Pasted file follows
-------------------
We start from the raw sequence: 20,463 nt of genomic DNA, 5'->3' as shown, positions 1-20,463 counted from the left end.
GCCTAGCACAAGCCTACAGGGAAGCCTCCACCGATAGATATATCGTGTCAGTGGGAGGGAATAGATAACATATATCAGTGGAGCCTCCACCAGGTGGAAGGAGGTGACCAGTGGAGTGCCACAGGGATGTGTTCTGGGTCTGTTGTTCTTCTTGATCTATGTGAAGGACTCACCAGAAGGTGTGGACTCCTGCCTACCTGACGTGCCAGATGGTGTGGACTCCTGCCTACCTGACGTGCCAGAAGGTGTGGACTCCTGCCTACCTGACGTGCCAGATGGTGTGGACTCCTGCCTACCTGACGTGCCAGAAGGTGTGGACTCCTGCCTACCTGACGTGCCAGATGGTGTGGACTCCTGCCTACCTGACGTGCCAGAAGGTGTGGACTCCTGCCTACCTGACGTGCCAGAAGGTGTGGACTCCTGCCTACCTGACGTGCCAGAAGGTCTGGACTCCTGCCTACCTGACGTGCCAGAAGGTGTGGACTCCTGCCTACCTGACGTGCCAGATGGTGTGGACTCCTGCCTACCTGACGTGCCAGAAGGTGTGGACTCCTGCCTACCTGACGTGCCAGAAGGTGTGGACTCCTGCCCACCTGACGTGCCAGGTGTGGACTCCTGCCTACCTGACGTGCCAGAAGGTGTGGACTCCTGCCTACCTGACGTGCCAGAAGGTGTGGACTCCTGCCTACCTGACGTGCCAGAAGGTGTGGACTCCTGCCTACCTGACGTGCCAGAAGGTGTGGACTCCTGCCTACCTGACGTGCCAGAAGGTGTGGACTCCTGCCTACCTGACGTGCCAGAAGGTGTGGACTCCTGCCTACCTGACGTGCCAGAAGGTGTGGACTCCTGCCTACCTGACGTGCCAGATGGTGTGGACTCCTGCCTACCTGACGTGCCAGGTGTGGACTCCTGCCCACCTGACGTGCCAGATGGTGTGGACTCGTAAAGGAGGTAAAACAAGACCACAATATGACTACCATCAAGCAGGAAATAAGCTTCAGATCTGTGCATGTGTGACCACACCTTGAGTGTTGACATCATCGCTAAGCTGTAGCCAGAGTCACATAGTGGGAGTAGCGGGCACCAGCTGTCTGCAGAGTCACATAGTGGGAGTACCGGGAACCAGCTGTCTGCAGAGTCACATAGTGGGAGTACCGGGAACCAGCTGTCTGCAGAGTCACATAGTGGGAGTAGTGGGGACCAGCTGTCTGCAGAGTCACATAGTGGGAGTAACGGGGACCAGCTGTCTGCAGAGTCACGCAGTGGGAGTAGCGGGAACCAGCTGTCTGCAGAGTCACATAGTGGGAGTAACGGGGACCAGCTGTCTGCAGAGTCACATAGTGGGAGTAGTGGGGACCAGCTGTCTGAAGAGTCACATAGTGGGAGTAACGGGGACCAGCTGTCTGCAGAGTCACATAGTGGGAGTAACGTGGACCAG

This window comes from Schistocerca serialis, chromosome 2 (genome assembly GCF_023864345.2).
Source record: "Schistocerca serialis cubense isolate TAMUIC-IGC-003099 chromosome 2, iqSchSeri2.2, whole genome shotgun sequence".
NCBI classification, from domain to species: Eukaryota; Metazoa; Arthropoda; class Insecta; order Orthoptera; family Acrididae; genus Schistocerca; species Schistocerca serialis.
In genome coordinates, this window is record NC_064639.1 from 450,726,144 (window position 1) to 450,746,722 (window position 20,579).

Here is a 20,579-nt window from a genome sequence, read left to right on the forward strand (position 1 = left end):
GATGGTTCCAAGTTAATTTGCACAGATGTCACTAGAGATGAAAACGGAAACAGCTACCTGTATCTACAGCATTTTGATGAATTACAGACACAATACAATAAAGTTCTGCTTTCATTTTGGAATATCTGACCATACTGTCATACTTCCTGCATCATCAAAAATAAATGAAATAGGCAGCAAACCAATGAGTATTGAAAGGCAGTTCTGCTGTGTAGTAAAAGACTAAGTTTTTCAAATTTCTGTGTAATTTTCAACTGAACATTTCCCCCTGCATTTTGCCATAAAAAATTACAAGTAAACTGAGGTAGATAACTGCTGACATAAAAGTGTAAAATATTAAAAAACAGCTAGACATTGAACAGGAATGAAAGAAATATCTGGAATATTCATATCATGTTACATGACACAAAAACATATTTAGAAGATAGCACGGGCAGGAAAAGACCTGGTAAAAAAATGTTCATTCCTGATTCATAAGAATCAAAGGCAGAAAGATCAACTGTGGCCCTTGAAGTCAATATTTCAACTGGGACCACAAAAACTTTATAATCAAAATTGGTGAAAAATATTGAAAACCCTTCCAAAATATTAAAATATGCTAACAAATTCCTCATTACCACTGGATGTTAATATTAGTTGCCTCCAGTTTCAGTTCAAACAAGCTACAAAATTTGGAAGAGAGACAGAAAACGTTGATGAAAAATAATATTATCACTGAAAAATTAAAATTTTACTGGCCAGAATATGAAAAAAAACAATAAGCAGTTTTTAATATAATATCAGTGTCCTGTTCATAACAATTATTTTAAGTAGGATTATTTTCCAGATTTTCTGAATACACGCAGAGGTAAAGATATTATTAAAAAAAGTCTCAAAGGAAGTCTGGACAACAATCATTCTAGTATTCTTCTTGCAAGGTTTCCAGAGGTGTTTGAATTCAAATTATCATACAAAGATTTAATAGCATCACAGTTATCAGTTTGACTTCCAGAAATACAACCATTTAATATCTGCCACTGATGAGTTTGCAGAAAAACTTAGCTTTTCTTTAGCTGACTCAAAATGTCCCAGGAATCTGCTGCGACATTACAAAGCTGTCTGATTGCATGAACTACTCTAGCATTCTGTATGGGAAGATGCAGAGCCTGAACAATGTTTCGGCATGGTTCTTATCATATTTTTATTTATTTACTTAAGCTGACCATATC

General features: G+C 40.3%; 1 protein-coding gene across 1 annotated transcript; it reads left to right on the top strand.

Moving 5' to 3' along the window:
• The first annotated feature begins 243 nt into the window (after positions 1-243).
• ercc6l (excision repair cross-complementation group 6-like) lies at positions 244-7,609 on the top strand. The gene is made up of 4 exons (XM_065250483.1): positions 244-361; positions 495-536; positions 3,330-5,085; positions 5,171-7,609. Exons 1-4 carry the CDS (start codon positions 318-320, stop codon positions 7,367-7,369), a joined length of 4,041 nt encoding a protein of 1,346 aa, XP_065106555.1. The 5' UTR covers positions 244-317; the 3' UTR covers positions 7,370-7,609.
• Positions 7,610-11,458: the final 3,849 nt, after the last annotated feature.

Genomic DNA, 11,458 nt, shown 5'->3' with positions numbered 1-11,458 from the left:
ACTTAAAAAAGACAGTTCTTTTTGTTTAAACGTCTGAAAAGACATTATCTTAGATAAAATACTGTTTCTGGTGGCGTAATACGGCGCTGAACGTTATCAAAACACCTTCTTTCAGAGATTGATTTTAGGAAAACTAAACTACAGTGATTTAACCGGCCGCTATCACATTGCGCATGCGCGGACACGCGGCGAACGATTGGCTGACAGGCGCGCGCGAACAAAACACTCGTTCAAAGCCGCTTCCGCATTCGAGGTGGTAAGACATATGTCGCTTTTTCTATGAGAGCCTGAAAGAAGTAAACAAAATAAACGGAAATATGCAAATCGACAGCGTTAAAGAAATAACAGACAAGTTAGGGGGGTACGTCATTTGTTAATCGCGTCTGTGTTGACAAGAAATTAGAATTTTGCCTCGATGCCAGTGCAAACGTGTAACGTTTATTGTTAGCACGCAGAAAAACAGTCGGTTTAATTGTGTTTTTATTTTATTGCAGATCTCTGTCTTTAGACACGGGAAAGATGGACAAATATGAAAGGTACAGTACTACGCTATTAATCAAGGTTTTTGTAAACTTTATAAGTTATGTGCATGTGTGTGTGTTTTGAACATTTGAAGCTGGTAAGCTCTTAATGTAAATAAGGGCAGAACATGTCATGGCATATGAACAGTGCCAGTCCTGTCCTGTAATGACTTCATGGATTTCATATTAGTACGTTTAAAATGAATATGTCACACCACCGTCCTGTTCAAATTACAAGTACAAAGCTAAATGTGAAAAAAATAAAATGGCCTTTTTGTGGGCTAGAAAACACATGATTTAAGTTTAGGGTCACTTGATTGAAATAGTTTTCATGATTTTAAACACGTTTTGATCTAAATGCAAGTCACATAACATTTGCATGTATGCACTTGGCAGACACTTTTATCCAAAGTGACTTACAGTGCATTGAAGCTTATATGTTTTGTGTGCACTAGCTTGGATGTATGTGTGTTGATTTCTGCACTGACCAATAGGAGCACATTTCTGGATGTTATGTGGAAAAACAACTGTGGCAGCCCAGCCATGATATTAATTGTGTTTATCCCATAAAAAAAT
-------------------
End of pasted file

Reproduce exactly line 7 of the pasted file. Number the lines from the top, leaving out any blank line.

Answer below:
Here is a 20,579-nt window from a genome sequence, read left to right on the forward strand (position 1 = left end):